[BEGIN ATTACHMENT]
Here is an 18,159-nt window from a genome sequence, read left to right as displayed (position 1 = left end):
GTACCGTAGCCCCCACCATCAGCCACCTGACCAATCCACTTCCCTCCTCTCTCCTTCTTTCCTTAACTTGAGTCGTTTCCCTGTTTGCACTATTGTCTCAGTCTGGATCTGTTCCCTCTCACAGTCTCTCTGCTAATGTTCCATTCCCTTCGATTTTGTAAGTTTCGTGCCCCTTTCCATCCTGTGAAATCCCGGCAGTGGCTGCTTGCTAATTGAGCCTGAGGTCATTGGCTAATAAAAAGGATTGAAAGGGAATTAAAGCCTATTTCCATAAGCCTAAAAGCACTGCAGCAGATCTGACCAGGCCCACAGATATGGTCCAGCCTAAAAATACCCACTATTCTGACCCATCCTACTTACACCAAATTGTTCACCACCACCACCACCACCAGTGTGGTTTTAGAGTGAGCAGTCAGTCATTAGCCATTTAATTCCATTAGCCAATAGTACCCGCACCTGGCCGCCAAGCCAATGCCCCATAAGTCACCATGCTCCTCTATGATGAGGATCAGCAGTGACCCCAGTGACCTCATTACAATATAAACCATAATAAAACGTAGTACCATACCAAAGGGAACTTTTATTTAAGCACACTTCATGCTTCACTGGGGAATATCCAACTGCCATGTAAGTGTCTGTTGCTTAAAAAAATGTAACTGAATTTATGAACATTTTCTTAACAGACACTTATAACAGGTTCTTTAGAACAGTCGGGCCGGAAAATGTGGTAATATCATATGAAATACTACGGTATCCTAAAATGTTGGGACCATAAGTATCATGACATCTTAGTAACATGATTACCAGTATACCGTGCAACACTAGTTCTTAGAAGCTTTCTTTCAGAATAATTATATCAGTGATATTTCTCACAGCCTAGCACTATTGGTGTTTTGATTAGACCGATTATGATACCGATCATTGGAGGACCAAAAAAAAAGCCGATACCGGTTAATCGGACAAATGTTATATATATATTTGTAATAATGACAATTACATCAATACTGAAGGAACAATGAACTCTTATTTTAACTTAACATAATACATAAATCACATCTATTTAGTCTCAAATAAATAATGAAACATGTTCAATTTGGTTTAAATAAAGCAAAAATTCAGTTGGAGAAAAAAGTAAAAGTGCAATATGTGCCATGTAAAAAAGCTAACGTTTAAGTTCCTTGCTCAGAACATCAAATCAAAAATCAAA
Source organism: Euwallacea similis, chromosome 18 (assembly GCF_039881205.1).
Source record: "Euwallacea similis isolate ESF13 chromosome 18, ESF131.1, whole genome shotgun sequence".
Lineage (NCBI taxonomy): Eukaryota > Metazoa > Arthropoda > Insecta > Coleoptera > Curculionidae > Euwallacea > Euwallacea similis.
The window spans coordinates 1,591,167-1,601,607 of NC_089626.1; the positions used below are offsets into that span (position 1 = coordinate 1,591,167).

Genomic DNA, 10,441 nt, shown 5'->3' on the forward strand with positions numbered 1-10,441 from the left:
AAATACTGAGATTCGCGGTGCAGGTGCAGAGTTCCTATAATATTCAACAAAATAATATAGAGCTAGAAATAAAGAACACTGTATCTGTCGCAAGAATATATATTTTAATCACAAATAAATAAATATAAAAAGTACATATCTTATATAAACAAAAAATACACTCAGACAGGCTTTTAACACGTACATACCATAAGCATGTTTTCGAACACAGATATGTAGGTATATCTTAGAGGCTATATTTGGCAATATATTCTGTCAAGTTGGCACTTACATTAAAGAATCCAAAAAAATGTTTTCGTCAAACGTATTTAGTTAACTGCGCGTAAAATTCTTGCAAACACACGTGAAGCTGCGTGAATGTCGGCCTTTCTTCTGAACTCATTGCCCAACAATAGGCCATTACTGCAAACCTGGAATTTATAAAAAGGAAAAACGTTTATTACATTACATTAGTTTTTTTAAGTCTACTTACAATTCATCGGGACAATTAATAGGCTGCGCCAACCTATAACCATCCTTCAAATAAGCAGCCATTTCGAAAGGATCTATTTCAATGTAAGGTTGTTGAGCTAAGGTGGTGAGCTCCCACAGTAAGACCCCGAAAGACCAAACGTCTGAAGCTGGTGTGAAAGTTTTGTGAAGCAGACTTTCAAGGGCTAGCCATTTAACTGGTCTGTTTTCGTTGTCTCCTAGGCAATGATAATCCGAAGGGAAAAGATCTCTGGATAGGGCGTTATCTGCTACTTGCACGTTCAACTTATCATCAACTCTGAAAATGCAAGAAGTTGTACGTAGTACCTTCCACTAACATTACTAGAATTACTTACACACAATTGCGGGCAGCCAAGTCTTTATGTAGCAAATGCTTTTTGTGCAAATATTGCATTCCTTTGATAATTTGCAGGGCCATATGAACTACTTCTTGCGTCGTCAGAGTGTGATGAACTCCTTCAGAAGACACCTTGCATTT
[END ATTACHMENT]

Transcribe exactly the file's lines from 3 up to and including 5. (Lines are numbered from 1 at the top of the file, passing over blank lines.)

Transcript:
Source organism: Euwallacea similis, chromosome 18 (assembly GCF_039881205.1).
Source record: "Euwallacea similis isolate ESF13 chromosome 18, ESF131.1, whole genome shotgun sequence".
Lineage (NCBI taxonomy): Eukaryota > Metazoa > Arthropoda > Insecta > Coleoptera > Curculionidae > Euwallacea > Euwallacea similis.